Elmer Fudd has occasionally appeared in other costumes, notably as Cupid. He tries to convince Bugs about love, but Bugs is reluctant, thinking to himself "Don't you look like some guy who's always after me?" and pictures the Elmer in hunter's clothes. The Cupid Elmer plots to get even with Bugs, using his love arrows to make Bugs fall in love with an artificial rabbit at a dog track. Elmer also appeared in this form opposite Daffy Duck in The Stupid Cupid (1944).(Wikipedia)
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Montgomery Burns Cartoon Gallery

Montgomery Burns Image
Charles Montgomery "Monty" Burns, usually referred to as Mr. Burns, is a recurring fictional character and antagonist in the animated television series The Simpsons, who is voiced by Harry Shearer and previously Christopher Collins. Mr. Burns is the often antagonistic owner of the Springfield Nuclear Power Plant and Homer Simpson's boss. He is attended to at almost all times by Waylon Smithers, his loyal and sycophantic aide, advisor, confidant and secret admirer.
Although he was originally designed as a one-dimensional, recurring villain who might occasionally enter the Simpsons' lives and wreak some sort of havoc, Burns' popularity has led to his repeated inclusion on the show. He embodies a number of characteristics about Corporate America, as he has an unquenchable desire to increase his own wealth and power. Mr. Burns also embodies the stereotype of a manager: he forgets his employees' names (especially Homer, despite the fact that they seem to interact on a daily basis) and is unconcerned for their safety and well-being. His age provides the writers a character with which to express dated humor and references to popular culture before the 1950s. His aspirations to apply obsolete technology to everyday life or references to Victorian era people or places provide a common source of humor on the show.
Montgomery Burns Picture
His trademark expression is the word "Excellent", muttered slowly in a low, sinister voice while tenting his fingertips. He also frequently orders Smithers to "release the hounds", resulting in his vicious guard dogs attacking any intruders or enemies. Mr. Burns is Springfield's richest and most powerful citizen; within the show his current net worth is $996 million. He uses his power and wealth to do whatever he wants, usually without regard for consequences and without interference from the authorities. These qualities led Wizard Magazine to rate him the 45th greatest villain of all time.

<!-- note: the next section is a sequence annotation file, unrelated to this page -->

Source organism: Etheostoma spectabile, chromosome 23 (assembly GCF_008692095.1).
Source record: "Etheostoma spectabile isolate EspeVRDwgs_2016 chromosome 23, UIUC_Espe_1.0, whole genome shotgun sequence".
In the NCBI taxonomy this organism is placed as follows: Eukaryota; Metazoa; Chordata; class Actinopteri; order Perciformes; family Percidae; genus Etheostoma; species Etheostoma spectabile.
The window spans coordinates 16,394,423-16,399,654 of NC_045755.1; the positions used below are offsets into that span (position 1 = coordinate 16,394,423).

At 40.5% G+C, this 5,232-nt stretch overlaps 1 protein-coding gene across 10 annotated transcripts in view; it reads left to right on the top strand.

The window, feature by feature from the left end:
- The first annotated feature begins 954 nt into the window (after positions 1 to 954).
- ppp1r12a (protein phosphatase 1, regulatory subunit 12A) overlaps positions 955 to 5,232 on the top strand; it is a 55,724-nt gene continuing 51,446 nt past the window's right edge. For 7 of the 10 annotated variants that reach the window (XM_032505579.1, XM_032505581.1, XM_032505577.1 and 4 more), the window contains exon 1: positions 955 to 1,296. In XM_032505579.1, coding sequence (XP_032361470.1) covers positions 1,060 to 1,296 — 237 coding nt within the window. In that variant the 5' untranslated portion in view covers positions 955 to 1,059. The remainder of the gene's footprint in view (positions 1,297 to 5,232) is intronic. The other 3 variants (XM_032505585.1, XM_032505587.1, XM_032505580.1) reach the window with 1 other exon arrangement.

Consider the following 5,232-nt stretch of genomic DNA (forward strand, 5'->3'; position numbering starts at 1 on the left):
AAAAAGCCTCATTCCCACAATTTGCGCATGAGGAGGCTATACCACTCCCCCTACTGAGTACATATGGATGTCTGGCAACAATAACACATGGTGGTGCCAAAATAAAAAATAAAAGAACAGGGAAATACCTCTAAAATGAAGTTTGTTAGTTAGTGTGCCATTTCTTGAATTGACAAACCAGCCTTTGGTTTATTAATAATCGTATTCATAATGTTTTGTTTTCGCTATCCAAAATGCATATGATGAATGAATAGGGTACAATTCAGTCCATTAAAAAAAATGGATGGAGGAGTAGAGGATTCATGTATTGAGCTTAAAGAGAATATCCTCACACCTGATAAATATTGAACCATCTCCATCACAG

Burns's character, appearance, and mannerisms are based on several different persons. The show's creator Matt Groening principally based Burns on Fredrik Olsen, a reclusive Norwegian shipping magnate and the owner of Timex. Drawing further inspiration from oil tycoon John D. Rockefeller and fictional character Henry Potter from It's a Wonderful Life, Groening made Burns the "embodiment of corporate greed".
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Animator David Silverman parodied Burns's appearance on Fox founder Barry Diller, and modeled his body on a praying mantis. The idea of Burns reading employee names off cards in "There's No Disgrace Like Home" came from an article about Ronald Reagan that writer Al Jean had read. In some episodes, parallels have been drawn between Burns and moguls such as Howard Hughes and, more frequently, fictional character Charles Foster Kane from Citizen Kane. Writer George Meyer lifted Burns's "Excellent!" hand gesture from his former Saturday Night Live colleague Jim Downey.
Matt Groening got Burns's middle name from a Montgomery Ward department store in Portland, Oregon's Northwest Industrial district[18] and his surname from Burnside Street, a main thoroughfare in downtown Portland.[14] Burns's first name being Charles is a reference to Charles Foster Kane.[14] In the script for "There's No Disgrace Like Home", Al Jean and Mike Reiss referred to him as "Mr. Meanie".
In the second season, the writers started to enjoy writing about Smithers and Burns's relationship, and they often pitched episodes with them as the focus, but many never came to fruition. (Wikipedia)